Negaunee’s FIRST Robotics Team ready to compete in Escanaba

For the first time, Escanaba High School will host a FIRST Robotics Team competition.

Thirty-seven high school robotics teams, including more than a dozen from the U.P., are set to compete in Escanaba starting Friday.

FIRST Robotics stands for For Inspiration and Recognition of Science and Technology.

Negaunee FIRST Robotics mentor Scott Washburn calls it a sport for the mind.

“It’s problem solving for them (the students), and it’s a lot of fun,” he said.  “So we’re (the mentors) here as support to make sure everyone’s safe, and to answer any questions and help them grow in this experience.”

For the competition, each team is given six weeks to build a robot with certain rules and constraints.

“There’s actually quite a few rules,” Negaunee High School sophomore Devin Salbert said.  “You have to have different weights and different dimensions.  The dimensions can change a little bit after you start, so ours has an arm that has to go up for when you first put it out there, and then you lower it once we start the actual competition.”

This year’s project is to built a robot that will put an inflatable ball in a hoop, similar to basketball.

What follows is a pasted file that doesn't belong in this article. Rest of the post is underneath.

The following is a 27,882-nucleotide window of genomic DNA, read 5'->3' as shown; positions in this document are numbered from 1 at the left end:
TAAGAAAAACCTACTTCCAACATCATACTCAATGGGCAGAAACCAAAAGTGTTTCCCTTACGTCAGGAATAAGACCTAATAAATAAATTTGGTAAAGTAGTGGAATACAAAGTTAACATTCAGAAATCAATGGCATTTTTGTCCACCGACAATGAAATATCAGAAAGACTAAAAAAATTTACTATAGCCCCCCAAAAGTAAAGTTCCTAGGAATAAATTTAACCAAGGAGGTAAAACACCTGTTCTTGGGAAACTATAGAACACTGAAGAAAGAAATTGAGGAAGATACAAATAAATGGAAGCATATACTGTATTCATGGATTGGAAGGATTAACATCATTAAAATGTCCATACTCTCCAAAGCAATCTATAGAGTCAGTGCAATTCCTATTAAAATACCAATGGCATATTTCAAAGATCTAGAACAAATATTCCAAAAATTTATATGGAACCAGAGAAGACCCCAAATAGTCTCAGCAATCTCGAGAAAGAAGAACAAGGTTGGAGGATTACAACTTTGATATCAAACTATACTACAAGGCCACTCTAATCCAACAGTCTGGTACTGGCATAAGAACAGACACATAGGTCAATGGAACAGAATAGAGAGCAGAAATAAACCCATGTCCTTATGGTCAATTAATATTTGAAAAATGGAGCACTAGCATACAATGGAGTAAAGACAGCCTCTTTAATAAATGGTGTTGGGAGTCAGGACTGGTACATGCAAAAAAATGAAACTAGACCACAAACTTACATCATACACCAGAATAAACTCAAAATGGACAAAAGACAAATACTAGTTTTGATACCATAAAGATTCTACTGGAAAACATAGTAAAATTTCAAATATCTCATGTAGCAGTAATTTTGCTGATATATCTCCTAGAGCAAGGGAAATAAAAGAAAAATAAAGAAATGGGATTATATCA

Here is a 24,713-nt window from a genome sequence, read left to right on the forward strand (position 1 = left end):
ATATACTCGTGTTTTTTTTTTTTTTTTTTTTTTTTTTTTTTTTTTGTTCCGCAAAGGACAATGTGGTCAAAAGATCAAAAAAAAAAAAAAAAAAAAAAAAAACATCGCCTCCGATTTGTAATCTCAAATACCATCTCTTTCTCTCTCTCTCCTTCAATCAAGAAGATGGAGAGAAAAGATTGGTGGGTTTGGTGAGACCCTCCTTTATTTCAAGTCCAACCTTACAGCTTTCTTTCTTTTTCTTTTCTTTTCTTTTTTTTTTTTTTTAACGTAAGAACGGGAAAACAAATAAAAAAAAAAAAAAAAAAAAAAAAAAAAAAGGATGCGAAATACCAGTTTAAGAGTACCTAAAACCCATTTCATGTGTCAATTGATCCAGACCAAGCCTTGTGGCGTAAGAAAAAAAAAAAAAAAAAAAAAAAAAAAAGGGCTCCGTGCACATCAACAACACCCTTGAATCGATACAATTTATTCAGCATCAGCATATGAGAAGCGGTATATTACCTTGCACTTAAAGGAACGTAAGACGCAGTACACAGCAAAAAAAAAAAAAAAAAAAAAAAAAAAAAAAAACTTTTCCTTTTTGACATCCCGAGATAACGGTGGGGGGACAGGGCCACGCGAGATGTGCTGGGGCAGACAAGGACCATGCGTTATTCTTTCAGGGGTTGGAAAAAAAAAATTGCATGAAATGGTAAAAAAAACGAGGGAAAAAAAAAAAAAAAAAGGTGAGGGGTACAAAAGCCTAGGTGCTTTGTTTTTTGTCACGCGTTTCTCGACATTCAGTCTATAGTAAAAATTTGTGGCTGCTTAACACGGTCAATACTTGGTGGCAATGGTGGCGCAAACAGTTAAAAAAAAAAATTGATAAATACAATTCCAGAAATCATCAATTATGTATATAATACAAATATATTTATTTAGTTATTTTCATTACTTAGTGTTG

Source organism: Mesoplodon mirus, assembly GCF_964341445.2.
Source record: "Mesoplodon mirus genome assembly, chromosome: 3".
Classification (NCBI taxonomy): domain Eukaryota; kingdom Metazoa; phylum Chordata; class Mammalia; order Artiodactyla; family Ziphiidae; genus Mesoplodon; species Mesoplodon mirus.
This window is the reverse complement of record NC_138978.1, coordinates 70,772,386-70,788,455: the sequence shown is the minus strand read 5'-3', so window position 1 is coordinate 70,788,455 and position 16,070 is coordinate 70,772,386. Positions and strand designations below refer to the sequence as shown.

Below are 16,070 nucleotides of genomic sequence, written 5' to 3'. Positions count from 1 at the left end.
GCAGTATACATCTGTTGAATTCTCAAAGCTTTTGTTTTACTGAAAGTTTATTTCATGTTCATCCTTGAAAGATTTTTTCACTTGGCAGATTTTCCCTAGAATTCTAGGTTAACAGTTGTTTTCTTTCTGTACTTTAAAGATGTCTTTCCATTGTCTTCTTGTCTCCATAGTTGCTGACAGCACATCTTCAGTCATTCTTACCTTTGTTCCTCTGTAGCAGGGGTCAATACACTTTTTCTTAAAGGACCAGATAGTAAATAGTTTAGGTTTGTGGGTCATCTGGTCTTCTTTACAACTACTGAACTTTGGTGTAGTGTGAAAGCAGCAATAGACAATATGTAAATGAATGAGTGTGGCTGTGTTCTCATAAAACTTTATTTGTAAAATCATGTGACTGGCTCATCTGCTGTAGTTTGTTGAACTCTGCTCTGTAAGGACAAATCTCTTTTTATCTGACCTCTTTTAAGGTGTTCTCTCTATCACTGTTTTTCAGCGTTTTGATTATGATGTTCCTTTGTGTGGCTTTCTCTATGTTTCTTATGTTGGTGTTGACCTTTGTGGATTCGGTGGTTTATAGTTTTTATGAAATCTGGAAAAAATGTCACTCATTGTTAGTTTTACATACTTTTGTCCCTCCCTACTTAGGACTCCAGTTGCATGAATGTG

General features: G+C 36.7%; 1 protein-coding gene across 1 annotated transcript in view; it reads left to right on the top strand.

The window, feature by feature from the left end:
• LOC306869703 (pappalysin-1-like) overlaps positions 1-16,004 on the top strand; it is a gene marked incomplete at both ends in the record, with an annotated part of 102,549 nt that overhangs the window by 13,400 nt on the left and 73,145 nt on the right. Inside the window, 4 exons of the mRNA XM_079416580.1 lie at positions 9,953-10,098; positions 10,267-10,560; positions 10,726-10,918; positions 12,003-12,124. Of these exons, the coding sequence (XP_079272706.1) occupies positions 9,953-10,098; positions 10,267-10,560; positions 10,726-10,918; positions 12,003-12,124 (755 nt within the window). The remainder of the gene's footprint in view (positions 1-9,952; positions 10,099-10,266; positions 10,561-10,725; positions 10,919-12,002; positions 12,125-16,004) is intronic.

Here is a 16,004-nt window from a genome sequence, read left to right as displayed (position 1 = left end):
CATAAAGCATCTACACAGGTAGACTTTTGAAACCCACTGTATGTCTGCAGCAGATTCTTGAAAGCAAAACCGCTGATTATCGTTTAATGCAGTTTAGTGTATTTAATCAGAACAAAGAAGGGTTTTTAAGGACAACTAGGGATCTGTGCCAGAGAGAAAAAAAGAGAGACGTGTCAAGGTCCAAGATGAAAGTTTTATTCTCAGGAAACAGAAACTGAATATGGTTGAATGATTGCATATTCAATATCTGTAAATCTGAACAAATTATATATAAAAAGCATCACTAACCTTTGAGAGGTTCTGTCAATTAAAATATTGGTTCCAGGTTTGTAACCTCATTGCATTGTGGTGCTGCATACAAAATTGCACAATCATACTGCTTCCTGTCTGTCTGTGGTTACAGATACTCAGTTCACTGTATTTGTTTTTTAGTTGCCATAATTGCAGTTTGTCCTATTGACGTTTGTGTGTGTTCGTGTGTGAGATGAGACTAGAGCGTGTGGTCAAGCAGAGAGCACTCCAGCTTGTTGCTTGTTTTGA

“It (the robot) has a drive system so it can go in any direction forward and backward pretty quick.  It’s a little bit touchy on the controls,” Salbert said.  “It has an arm that can be raised and lowered with a motor, and then it has a shooting system where it can suck in a ball if it’s touching it at the point where the wheel is on the arm, and then it can shoot it out into another robot or into a goal.”

“(At the competition you’re) Making the robots with each other passing the ball to each other and then making a goal, there’s a lower goal and a higher goal,” Washburn said.  “Depending on which (goal) you get it in is more points and the more assists that you do–which is what the main goal of this is, working with the other teams–working together and catching the ball.”

The team gets ideas from other FIRST Robotics teams to try and built the best structure as possible.

“The big thing about this competition is all teams help each other out,” Washburn said.  “They’ll post their notes and you can go on the Internet and look them up and see what other teams are doing, get ideas, then take them for your own and put your own spin on it.”

The FIRST Robotics team doesn’t see the event in Escanaba as competition, but more as a fun, and friendly sport.

“(It’s) mainly having fun,” Washburn said.  “It’s so hard to know what’s going to happen. We could get out there and we could have something major break, but you just go out and you have fun and we do what we can.”